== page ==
< Back to previous page

Project

Non scholae sed vitae? An Empirical Study on the Cognitive Transfer Effects of Studying Classical Languages in Flemish Secondary Education

Do smart pupils study classical languages (CLs), or does studying CLs make pupils smart? Anglo-Saxon research suggests that Latin pupils surpass their Latin-less peers in L1 ability c.q. English, and that studying Latin possibly has a positive effect on mathematical skills as well. However, it has not been settled whether these results are due to preselectivity (pupil influx) or cognitive transfer (one task affecting another). While a scientific answer is still lacking, the educational value of the CLs continues to be debated across Europe U+2212 not least in Flanders, where tens of thousands of youngsters study them in secondary school.By means of a longitudinal observational study I will assess transfer in the areas of Dutch L1 ability, L2 and mathematics achievement, and general cognition. No earlier Flemish study investigated cognitive effects of CL learning following pupils across years. Preselectivity will be ruled out by matching the comparison group on IQ. I will collect and compare data from schools that use distinct teaching methods, which likely influences the degree of transfer. In addition to the main study, the characteristics of CL learning suspected to cause transfer will be simulated in a short-term artificial grammar learning experiment. Apart from its applied importance in Flemish education, this research addresses the lack of didactic research on the CLs in the Low Countries and makes a contribution to the academic discussion on cognitive transfer.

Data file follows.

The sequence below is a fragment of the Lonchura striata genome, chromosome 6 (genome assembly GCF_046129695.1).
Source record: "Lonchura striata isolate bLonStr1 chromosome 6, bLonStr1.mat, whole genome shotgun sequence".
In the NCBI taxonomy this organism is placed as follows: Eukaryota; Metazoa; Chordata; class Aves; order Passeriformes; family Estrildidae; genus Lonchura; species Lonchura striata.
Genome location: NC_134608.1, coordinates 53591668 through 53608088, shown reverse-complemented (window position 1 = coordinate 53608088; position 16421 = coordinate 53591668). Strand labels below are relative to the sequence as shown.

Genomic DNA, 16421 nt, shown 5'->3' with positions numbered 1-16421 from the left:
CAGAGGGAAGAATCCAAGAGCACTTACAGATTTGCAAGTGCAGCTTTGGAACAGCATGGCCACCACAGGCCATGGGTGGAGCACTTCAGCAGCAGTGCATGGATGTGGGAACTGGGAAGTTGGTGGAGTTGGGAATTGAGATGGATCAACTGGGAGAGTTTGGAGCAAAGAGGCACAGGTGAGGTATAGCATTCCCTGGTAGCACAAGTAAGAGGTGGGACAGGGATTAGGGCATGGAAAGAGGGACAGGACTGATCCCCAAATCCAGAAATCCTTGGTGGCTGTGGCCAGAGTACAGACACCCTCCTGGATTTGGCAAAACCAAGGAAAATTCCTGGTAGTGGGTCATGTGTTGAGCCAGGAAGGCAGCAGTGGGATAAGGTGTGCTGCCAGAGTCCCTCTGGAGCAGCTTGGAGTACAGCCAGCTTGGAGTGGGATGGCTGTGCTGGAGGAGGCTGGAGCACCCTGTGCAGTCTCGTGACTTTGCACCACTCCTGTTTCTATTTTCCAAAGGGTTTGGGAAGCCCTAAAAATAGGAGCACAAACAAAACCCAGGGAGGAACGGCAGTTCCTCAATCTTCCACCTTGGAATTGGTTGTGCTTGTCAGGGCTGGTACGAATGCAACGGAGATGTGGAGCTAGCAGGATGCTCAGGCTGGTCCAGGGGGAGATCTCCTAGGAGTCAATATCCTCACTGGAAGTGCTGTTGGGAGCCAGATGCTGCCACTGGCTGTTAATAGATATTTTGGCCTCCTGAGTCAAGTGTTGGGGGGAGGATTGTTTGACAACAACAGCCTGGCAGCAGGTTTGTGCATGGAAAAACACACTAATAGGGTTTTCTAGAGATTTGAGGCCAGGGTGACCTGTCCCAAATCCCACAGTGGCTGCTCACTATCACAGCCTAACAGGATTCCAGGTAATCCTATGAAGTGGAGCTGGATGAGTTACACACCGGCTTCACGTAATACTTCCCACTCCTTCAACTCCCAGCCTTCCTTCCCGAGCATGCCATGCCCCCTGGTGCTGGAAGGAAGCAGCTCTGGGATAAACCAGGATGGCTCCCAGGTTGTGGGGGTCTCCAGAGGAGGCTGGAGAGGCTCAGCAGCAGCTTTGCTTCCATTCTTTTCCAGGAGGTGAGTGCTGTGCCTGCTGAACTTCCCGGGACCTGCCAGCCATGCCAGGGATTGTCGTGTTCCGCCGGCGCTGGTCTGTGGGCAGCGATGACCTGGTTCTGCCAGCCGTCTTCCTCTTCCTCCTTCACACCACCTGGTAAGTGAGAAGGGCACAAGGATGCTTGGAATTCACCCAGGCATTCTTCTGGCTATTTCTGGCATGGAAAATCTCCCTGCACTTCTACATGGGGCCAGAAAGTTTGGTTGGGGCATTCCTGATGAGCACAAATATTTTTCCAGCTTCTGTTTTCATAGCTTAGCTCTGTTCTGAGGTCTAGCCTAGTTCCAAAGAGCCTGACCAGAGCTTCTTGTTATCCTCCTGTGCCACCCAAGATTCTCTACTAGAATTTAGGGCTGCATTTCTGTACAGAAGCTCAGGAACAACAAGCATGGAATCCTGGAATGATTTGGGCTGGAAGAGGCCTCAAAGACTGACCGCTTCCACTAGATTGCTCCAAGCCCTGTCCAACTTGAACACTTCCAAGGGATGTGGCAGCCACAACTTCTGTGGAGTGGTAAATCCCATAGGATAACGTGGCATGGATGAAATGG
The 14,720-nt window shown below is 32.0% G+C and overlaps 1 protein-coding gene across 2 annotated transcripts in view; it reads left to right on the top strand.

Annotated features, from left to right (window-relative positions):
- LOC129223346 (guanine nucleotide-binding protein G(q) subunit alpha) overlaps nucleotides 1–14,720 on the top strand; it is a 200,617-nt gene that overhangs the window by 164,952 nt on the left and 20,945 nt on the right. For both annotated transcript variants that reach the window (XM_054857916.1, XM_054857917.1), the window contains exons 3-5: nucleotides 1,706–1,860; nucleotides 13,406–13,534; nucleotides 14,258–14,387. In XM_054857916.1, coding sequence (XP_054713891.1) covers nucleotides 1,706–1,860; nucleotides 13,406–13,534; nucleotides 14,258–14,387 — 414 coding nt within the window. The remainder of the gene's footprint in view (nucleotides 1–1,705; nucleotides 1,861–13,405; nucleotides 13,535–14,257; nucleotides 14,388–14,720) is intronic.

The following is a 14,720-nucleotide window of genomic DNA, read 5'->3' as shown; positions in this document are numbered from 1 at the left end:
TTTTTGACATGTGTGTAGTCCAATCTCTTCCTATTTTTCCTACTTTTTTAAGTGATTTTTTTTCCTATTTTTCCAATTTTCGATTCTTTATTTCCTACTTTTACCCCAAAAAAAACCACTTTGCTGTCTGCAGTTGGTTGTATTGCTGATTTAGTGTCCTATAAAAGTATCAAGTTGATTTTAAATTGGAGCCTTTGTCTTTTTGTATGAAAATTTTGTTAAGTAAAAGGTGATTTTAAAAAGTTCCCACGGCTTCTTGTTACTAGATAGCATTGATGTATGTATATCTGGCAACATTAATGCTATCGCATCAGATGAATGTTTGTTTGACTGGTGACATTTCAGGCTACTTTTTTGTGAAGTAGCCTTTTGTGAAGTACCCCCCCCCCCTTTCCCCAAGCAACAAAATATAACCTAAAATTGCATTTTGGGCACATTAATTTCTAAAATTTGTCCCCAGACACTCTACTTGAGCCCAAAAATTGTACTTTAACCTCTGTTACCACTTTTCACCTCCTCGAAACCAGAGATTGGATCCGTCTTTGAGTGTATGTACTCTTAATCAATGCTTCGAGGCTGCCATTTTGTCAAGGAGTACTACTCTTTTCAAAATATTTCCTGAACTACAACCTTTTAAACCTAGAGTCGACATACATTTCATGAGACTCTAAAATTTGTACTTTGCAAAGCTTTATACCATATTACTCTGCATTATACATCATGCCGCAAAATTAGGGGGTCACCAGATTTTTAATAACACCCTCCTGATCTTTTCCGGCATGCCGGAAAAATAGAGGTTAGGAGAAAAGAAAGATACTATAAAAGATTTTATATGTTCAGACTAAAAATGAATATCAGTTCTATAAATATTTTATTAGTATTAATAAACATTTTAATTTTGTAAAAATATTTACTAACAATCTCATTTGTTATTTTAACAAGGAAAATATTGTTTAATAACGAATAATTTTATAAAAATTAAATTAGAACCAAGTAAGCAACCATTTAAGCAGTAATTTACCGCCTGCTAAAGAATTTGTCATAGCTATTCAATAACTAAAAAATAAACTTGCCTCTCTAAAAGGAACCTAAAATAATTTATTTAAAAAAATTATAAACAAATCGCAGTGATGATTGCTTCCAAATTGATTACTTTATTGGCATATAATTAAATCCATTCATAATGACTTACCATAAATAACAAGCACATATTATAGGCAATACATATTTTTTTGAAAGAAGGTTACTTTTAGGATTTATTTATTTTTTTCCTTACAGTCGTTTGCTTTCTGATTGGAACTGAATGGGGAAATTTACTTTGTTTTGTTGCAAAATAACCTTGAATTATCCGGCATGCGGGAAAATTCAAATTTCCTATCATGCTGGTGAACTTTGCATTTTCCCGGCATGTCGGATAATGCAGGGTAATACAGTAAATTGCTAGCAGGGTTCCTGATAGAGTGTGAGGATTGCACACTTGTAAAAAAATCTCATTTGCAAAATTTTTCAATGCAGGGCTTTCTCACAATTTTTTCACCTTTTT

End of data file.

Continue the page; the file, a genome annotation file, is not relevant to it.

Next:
Date:1 Nov 2020  →  Today
Keywords:cognitive transfer, Flemish secondary education, classical languages (Latin & Ancient Greek)
Disciplines:Greek language, Psycholinguistics and neurolinguistics, Language didactics, Learning and behaviour, Language acquisition, Latin language